Quickly adopted as potent symbol, it was pushed through ripped clothes, earlobes and even cheeks by teenagers trying to shock the world around them. Proudly worn as a totem, it set the wearer apart. At the epicentre of this social upheaval were Vivienne Westwood and Malcolm McLaren (founder of the band The Sex Pistols), who, reacting to what was going on around them, marked the Queen's Silver Jubilee in 1977 by covering a God Save the Queen T-shirt in safety pins.

The Items: Is Fashion Modern? exhibition notes talk about the show being "driven first and foremost by objects, not designers", adding that "the exhibition considers the many relationships between fashion and functionality, culture, aesthetics, politics, labour, identity, economy, and technology".

In other words, the collection is not about the objects themselves, but what the objects came to signify. And in the case of the safety pin, that small piece of bent metal came to represent the fury and rebellion of late 1970s Britain.

Not everything on show is so contentious. The little black dress (LBD) also features in the MoMA exhibition, with versions by Coco Chanel (1926), Christian Dior (1950) and even Rick Owens (2014). Now an everyday staple, the LBD was unheard of prior to the 1920s, when designers Chanel and Jean Patou both sought to create fashion that every woman could afford. Taking black cloth (which was cheap, practical, but until then solely used for mourning), they turned it into simple, elegant evening wear.

Items: Is Fashion Modern? at The Museum of Modern Art New York. Items: Is Fashion Modern? at The Museum of Modern Art New York. Dress by Thierry Mugler, 1981. Courtesy Indianapolis Museum of Art/Lucille Stewart Endowed Art Fund. �� Thierry Mugler, 2017
Items: Is Fashion Modern? at The Museum of Modern Art New York. Little Black Dress by Thierry Mugler, 1981. Courtesy Indianapolis Museum of Art/Lucille Stewart Endowed Art Fund.

Chanel went one better and mixed it with faux pearls, instantly creating a chic look that has resurfaced many times since (think Audrey Hepburn in the film Breakfast at Tiffany's). So dependable has the LBD become that it spawned a backlash, notably in the 1960s when designer Yves Saint Laurent created Le Smoking, the first tuxedo for women, as an alternative choice for evening wear.  

Almost as an aside, Chanel is represented twice in this exhibition, the second instance being the 1924 perfume Chanel N°5, which, with its simple bottle and bold scent, was as groundbreaking as the LBD. At the other end of the spectrum is the Birkin handbag, and while it is fairly safe to say that the vast majority of people do not, and never will, own a Birkin, its inclusion in Items is important because it is the most sought-after bag in the world. On show is the Hermès bag given to Jane Birkin, the woman after whom it was named. Next to that is a Birkin copy by conceptual artist Mary Ping, who copies iconic bags as a commentary on modern consumerism.

Offering a broader perspective, there is also a dashiki (a man's shirt from West Africa) dating back to 1968. Adopted by the Black Panther and Civil Rights movements of the late 1960s in the United States, it was worn as a political awakening, a reclamation of lost African heritage and in protest against social inequality. Back then, it was proudly sported by the likes of Gil Scott-Heron, Muhammad Ali and Malcolm X, but it still resonates today, and has been worn by Beyoncé, Chris Brown and Alicia Keys.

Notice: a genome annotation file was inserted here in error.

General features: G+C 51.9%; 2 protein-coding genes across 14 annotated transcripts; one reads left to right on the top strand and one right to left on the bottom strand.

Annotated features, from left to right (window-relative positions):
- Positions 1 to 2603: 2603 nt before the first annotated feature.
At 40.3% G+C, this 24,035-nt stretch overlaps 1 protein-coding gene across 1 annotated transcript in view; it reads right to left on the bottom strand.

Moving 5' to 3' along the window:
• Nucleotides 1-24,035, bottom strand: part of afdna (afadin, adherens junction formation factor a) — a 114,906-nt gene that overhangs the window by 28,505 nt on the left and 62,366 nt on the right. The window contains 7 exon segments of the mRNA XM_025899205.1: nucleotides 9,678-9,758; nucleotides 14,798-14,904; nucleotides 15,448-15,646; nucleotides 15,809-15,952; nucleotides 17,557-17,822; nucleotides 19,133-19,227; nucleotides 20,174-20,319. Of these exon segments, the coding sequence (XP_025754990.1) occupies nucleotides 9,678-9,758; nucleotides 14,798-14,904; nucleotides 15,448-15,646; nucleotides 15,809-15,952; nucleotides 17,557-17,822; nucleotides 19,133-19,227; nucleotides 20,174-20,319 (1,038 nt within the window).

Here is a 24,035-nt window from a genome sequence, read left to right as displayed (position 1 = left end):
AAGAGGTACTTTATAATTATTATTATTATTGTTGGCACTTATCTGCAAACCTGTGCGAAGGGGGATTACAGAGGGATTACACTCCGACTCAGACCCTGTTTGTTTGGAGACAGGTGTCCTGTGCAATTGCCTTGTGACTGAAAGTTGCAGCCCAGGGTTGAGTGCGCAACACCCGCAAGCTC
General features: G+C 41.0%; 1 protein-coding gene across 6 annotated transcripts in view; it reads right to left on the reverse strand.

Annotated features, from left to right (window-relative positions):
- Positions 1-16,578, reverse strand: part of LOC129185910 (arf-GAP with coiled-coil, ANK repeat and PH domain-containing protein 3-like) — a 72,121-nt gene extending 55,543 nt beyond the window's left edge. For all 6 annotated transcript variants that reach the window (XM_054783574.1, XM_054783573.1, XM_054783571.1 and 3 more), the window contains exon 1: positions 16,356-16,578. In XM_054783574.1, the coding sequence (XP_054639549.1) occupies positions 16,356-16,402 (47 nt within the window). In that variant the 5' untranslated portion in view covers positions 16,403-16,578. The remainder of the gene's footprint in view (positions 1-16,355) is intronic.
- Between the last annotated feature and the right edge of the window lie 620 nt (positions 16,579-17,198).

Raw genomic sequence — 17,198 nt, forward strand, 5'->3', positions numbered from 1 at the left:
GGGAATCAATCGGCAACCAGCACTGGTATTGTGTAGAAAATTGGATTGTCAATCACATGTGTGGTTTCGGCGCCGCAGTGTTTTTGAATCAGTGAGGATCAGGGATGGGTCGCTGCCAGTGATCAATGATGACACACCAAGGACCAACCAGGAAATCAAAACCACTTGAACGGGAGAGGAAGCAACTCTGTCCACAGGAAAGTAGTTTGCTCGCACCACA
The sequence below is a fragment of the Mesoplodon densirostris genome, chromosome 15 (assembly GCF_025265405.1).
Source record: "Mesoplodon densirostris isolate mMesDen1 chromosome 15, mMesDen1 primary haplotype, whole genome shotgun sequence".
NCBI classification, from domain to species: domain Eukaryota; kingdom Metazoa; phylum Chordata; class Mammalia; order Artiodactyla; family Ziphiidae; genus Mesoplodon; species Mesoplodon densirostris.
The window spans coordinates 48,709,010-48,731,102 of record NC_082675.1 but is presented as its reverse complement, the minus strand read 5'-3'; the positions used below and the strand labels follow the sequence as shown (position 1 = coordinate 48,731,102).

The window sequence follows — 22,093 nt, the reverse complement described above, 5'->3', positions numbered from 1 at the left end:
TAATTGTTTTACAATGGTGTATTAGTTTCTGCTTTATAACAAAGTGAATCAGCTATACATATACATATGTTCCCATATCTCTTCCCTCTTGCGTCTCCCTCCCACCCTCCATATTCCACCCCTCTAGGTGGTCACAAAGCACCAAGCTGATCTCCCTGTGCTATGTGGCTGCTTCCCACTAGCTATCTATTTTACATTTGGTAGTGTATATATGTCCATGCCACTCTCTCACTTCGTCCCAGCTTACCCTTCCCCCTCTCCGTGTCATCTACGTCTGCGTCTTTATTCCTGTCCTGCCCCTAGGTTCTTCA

Other exhibits lighter in tone include a miniskirt, flip-flops, red lipstick and moon boots (the winter boots, not the Nasa ones). There are headphones from the 1979 Sony Walkman, and even a hooded sweatshirt by sports company Champion.

Items: Is Fashion Modern? at The Museum of Modern Art New York. Hoodie interpreted for Items: Is Fashion Modern? by Omar Victor Diop. �� 2017 Omar Victor Diop Image courtesy The Museum of Modern Art, New York.
Hoodie interpreted by Omar Victor Diop. Courtesy The Museum of Modern Art, New York.

There is also a Swatch, the cheap, ­colourful plastic watch that had consumers queuing around the block in the 1980s. Created to lure back customers lost to Japanese quartz watches, Swatch was launched as a collectable, appealing and overall cheap alternative to a customer's primary watch (which gave rise to its name: Second Watch = Swatch). Costing up to 80 per cent less than traditional Swiss watches, the cheery mix of bright patterns and perceived Swiss quality made it an unexpected must-have.

 And that is the common element that extends across the MoMA exhibition. Just like polo shirts, bumbags and espadrilles, Capri pants, burkinis, bikinis and a bandana, every item has been a must-have in its own way. Despite spending a small fortune on forecasting and predictions, it is very hard to gauge what the public will adore and what they will dismiss. Countless dresses, shoes, hats and perfumes have come and gone without so much as a murmur, yet the pieces in this exhibition have all faced the test of consumer whim, and survived to tell their tales.